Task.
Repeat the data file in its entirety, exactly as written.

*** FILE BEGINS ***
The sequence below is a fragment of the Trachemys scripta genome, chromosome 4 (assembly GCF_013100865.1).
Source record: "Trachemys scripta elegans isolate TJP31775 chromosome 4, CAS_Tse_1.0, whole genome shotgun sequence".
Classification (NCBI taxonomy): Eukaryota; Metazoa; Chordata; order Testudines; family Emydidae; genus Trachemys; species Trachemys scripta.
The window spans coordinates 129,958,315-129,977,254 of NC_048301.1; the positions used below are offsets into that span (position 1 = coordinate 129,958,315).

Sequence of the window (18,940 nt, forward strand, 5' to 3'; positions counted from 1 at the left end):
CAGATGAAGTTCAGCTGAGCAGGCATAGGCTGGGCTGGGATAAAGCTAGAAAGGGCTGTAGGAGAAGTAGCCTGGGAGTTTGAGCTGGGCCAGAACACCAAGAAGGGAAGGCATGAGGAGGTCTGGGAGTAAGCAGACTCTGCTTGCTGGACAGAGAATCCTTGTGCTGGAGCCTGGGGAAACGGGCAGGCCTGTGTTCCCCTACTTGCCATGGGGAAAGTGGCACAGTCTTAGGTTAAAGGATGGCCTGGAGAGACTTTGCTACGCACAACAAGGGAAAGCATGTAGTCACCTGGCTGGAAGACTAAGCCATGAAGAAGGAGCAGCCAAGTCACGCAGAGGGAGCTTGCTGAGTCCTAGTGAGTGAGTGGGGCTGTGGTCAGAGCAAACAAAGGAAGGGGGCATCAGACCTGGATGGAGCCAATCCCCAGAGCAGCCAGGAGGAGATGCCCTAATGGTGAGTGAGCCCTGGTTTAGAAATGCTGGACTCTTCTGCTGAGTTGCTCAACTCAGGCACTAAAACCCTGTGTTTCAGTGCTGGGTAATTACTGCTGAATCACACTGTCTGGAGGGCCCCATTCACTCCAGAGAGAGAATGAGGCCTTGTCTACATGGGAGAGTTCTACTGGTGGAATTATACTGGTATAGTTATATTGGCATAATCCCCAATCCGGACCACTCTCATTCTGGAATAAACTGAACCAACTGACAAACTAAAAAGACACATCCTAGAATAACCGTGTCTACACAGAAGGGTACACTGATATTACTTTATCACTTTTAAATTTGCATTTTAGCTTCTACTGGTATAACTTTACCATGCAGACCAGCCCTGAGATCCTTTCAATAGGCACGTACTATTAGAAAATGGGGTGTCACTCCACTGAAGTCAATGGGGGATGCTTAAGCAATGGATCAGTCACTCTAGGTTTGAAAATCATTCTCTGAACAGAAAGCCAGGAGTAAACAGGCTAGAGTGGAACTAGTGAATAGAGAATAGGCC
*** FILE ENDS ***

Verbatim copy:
The sequence below is a fragment of the Trachemys scripta genome, chromosome 4 (assembly GCF_013100865.1).
Source record: "Trachemys scripta elegans isolate TJP31775 chromosome 4, CAS_Tse_1.0, whole genome shotgun sequence".
Classification (NCBI taxonomy): Eukaryota; Metazoa; Chordata; order Testudines; family Emydidae; genus Trachemys; species Trachemys scripta.
The window spans coordinates 129,958,315-129,977,254 of NC_048301.1; the positions used below are offsets into that span (position 1 = coordinate 129,958,315).

Sequence of the window (18,940 nt, forward strand, 5' to 3'; positions counted from 1 at the left end):
CAGATGAAGTTCAGCTGAGCAGGCATAGGCTGGGCTGGGATAAAGCTAGAAAGGGCTGTAGGAGAAGTAGCCTGGGAGTTTGAGCTGGGCCAGAACACCAAGAAGGGAAGGCATGAGGAGGTCTGGGAGTAAGCAGACTCTGCTTGCTGGACAGAGAATCCTTGTGCTGGAGCCTGGGGAAACGGGCAGGCCTGTGTTCCCCTACTTGCCATGGGGAAAGTGGCACAGTCTTAGGTTAAAGGATGGCCTGGAGAGACTTTGCTACGCACAACAAGGGAAAGCATGTAGTCACCTGGCTGGAAGACTAAGCCATGAAGAAGGAGCAGCCAAGTCACGCAGAGGGAGCTTGCTGAGTCCTAGTGAGTGAGTGGGGCTGTGGTCAGAGCAAACAAAGGAAGGGGGCATCAGACCTGGATGGAGCCAATCCCCAGAGCAGCCAGGAGGAGATGCCCTAATGGTGAGTGAGCCCTGGTTTAGAAATGCTGGACTCTTCTGCTGAGTTGCTCAACTCAGGCACTAAAACCCTGTGTTTCAGTGCTGGGTAATTACTGCTGAATCACACTGTCTGGAGGGCCCCATTCACTCCAGAGAGAGAATGAGGCCTTGTCTACATGGGAGAGTTCTACTGGTGGAATTATACTGGTATAGTTATATTGGCATAATCCCCAATCCGGACCACTCTCATTCTGGAATAAACTGAACCAACTGACAAACTAAAAAGACACATCCTAGAATAACCGTGTCTACACAGAAGGGTACACTGATATTACTTTATCACTTTTAAATTTGCATTTTAGCTTCTACTGGTATAACTTTACCATGCAGACCAGCCCTGAGATCCTTTCAATAGGCACGTACTATTAGAAAATGGGGTGTCACTCCACTGAAGTCAATGGGGGATGCTTAAGCAATGGATCAGTCACTCTAGGTTTGAAAATCATTCTCTGAACAGAAAGCCAGGAGTAAACAGGCTAGAGTGGAACTAGTGAATAGAGAATAGGCC